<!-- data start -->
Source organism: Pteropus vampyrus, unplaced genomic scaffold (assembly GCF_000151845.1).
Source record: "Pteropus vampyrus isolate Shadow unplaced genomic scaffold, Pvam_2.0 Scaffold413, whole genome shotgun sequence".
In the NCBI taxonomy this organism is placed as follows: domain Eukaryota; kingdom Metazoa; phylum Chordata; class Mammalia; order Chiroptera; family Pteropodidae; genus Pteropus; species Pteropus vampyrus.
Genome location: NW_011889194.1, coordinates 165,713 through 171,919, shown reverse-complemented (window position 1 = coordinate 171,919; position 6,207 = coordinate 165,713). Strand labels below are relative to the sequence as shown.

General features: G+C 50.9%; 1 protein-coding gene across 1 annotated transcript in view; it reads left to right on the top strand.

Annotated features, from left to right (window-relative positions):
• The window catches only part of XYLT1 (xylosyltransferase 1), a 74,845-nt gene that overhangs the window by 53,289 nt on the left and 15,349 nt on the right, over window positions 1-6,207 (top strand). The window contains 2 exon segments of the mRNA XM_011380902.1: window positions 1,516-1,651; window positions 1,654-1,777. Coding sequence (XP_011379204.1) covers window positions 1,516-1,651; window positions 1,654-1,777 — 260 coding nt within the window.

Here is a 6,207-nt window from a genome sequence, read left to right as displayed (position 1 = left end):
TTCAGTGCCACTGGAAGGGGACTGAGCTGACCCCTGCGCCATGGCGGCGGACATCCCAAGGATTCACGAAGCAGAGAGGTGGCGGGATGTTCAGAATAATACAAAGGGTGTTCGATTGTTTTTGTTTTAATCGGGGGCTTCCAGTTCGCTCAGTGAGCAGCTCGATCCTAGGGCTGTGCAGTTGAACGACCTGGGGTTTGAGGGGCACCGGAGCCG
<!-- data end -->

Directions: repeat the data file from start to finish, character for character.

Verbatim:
Source organism: Pteropus vampyrus, unplaced genomic scaffold (assembly GCF_000151845.1).
Source record: "Pteropus vampyrus isolate Shadow unplaced genomic scaffold, Pvam_2.0 Scaffold413, whole genome shotgun sequence".
In the NCBI taxonomy this organism is placed as follows: domain Eukaryota; kingdom Metazoa; phylum Chordata; class Mammalia; order Chiroptera; family Pteropodidae; genus Pteropus; species Pteropus vampyrus.
Genome location: NW_011889194.1, coordinates 165,713 through 171,919, shown reverse-complemented (window position 1 = coordinate 171,919; position 6,207 = coordinate 165,713). Strand labels below are relative to the sequence as shown.

General features: G+C 50.9%; 1 protein-coding gene across 1 annotated transcript in view; it reads left to right on the top strand.

Annotated features, from left to right (window-relative positions):
• The window catches only part of XYLT1 (xylosyltransferase 1), a 74,845-nt gene that overhangs the window by 53,289 nt on the left and 15,349 nt on the right, over window positions 1-6,207 (top strand). The window contains 2 exon segments of the mRNA XM_011380902.1: window positions 1,516-1,651; window positions 1,654-1,777. Coding sequence (XP_011379204.1) covers window positions 1,516-1,651; window positions 1,654-1,777 — 260 coding nt within the window.

Here is a 6,207-nt window from a genome sequence, read left to right as displayed (position 1 = left end):
TTCAGTGCCACTGGAAGGGGACTGAGCTGACCCCTGCGCCATGGCGGCGGACATCCCAAGGATTCACGAAGCAGAGAGGTGGCGGGATGTTCAGAATAATACAAAGGGTGTTCGATTGTTTTTGTTTTAATCGGGGGCTTCCAGTTCGCTCAGTGAGCAGCTCGATCCTAGGGCTGTGCAGTTGAACGACCTGGGGTTTGAGGGGCACCGGAGCCG